• function_body – a set of code statements that implement the calculation algorithm inside the function;
  • return (expression) – the return keyword indicates that the function returns the value specified in (expression). The word return can occur in several places in the body of the function, depending on the algorithm.

 

3. Examples of definition and using functions that do not return values

If the function does not return a value, then it must begin with the void keyword.

Example 1. Function MyFunc1() without parameters, which does not return a value.

If you describe a function in the body of a class or module:

// A definition of a function that does not receive or return parameters
void MyFunc1(void)
{
    // function body - text output on the form in label1 control
    label1->Text = "MyFunc1() is called";
    return; // return from function
}

Then you can call this function as follows:

...

// сall a function from another program code (for example, an event handler)
MyFunc1();

...

Example 2. Function MyFuncMult2(), which gets 1 parameter of integer type and does not return a value. The function multiplies the received parameter by 2 and outputs the result to the form in the label1 control.

// function that gets an integer, multiplies it by 2, and outputs the result
void MyFuncMult2(int x)
{
    int res;     // internal variable
    res = x * 2; // result calculation
    label1->Text = res.ToString(); // output of result to form
    return;
}

Calling a function from another program code:

// calling of function
MyFuncMult2(42); // 84 is displayed
MyFuncMult2(-8); // -16

Example 3. A function that receives 2 parameters of type double, finds their multiplication and outputs it to the form in the control label1.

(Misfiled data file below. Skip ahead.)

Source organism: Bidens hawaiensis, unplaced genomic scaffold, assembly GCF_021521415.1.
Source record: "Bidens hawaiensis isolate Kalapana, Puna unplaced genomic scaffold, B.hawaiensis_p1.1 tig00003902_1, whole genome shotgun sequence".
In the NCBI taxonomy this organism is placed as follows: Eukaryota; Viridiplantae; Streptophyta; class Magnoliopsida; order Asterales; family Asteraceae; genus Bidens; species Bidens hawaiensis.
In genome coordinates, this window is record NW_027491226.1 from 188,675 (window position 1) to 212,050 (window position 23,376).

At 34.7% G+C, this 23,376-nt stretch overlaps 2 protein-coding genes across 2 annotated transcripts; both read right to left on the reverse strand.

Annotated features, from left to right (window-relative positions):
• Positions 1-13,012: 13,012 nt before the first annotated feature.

// function that multiplies the parameter x by the parameter y and outputs the result to the form
void MyFuncMultDouble(double x, double y)
{
    double z;
    z = x*y;
    label1->Text = z.ToString();
    return;
}

Calling of function from another program code:

...

MyFuncMultDouble(2.5, -2.0); // Will be displayed -5
MyFuncMultDouble(1.85, -2.23); // Will be displayed -4.1255

...

 

4. Examples of definition and using functions that receive one parameter

 Example 1. A function that receives one parameter of an integer type multiplies it by 5 and returns the result. The function does not output the result.

// Function that multiplies the parameter by 5
int Mult5(int d)
{
    int res;
    res = d * 5;
    return res; // Returning the result
}

Calling of function from another program code:

...

// calling the function from another program code:
int x, y;
x = 20;
y = Mult5(x);   // y = 100
y = Mult5(-15); // y = -75

...

Example 2. A function that calculates the value y = sign (x), which is determined according to the rule:

Implementation of the function:

int sign(float x)
{
    if (x<0) return -1;
    if (x==0) return 0;
    if (x>0) return 1;
}

Calling the function from another program code:

...

int res;

res = sign(-0.399f); // res = -1
res = sign(0.00f);   // res = 0
res = sign(2.39);    // res = 1

...

 

5. Examples of describing and using functions that receive two or more parameters

Example 1. An example of the function MaxFloat (), which gets 2 parameters of type float and returns the maximum of them.

// function that finds a maximum between two real numbers
float MaxFloat(float x, float y)
{
    if (x>y) return x;
    else return y;
}

It should be noted that the return statement is encountered twice in this function.

Calling the function from another program code:

// Calling the function from another program code
float Max; // the result variable
Max = MaxFloat(29.65f, (float)30); // Max = 30.0

double x = 10.99;